As tensions cool, a new future for the Trans-Korea natural gas pipeline?
Seoul is optimistic, but major hurdles - from sanctions to logistics - loom large
It wasn’t long after the Kim-Trump summit that the topic of the fabled natural gas pipeline which would connect South Korea to Russia via its northern neighbor was back on the cards.
Three days after the meeting, Russia’s state-owned Sputnik news service was already covering Gazprom’s interest, while adding that discussions on the project were being pushed by the South Korean side.
No doubt President Moon Jae-in of South Korea raised the topic, too, during his recent visit to the Russian capital, where he met his counterpart Vladimir Putin to discuss infrastructure projects and a free trade agreement.
In fact, the pipeline has likely been on Moon’s mind since well before the most-recent North Korean detente, with the South Korean President last year including it in his new “economic map for the Korean Peninsula.”
“The severed inter-Korean railway will be connected again. A train departing from Busan and Mokpo will run through Pyongyang and Beijing, and head towards Russia and Europe,” Moon said in July last year in Berlin.
“Cooperation projects in Northeast Asia, such as the gas pipeline project connecting the two Koreas and Russia, may also be implemented.”
Moon made the remarks even as North Korea was in the midst of an aggressive weapons testing schedule and just three days after the DPRK successfully tested its first intercontinental ballistic missile.
Yet even the most recent round of optimism seems at odds with the results of the summit, which many North Korea watchers and experts felt did little to move the world closer to a nuclear-free North Korea.
Regardless of Moon’s aspirations, a large-scale energy security project like a joint gas pipeline would require the clearance of several hurdles, with denuclearization and the need for a prolonged period of cooperative behavior from Pyongyang not least among them.
“The main obstacle is the settlement of the denuclearisation issue between the DPRK and U.S.” Paik Keun-wook, Associate Fellow, Energy, Environment, and Resources at Chatham House, told NK Pro.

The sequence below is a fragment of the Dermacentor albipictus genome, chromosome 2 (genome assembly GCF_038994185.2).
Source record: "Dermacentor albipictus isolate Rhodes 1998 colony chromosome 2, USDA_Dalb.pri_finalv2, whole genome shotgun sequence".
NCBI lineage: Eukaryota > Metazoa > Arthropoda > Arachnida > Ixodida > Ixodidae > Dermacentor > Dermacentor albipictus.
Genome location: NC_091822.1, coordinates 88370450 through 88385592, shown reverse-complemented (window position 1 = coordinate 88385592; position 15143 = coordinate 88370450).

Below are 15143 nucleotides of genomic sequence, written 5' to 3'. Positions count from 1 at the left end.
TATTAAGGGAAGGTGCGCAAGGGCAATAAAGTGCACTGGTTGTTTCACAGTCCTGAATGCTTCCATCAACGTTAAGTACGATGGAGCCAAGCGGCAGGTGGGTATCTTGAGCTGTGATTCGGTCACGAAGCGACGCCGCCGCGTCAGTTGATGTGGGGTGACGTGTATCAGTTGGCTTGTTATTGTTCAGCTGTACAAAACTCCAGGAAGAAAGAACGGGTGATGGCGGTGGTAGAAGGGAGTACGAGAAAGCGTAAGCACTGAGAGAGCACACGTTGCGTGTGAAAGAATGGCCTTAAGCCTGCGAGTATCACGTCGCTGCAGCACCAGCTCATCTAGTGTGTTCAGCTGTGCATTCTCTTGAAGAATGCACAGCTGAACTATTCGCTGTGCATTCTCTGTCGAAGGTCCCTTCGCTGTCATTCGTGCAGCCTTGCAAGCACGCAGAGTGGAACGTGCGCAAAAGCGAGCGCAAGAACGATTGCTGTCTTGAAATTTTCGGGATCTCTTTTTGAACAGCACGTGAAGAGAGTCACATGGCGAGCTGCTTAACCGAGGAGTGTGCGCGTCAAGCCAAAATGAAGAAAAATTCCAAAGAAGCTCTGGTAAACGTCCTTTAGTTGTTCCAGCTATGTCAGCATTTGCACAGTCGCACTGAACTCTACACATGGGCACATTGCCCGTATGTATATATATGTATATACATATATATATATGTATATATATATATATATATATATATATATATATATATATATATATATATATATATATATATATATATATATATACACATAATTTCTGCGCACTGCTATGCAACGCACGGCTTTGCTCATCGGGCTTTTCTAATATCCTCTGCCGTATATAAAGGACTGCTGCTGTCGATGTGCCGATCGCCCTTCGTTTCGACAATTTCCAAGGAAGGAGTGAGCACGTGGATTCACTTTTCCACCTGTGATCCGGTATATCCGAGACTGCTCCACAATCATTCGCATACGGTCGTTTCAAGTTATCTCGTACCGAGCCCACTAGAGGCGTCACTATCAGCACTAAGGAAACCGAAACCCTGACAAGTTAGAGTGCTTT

“It is not conceivable any meaningful progress (could be made without it), except the repeat of feasibility studies on the project Gazprom and Korea Gas Corp (Kogas).”
The idea of a gas pipeline connecting South Korea and Russia via the DPRK has been discussed since the early 2000s, blurring or moving into focus depending on how the well all the interested parties were getting along at any given moment.
Since then, South Korea’s demand for energy has only gone up: devoid of natural resources, it imports around 98 percent of its needs, according to the Energy Information Administration.
South Korea’s natural gas sector is in a similar position, with no domestic production the country ships in all the gas it burns for heating during its freezing winters.
Without a single pipeline connecting another country, South Korea’s gas first needs to be liquefied, loaded into specially designed ships and the regasified upon arrival, a resource-intensive and expensive process requiring infrastructure costing billions of dollars.
Yet with Russia – the world’s largest gas producer – practically on their doorstep, a pipeline connecting the two countries and operated by Russia’s state-owned Gazprom and South Korea’s Kogas seems like a natural fit for both sides.
The proposed pipeline would run from Russia’s north, though the far-eastern cities of Khabarovsk and Vladivostok, along the coast and through North Korea, terminating south of the DMZ.
Despite the possible benefits, the project’s now near-mythical status is not unearned. Large-scale infrastructure projects often take years to even get through the planning stages, and would require a level of trust between the three parties that seems difficult to envisage even in this post-summit world.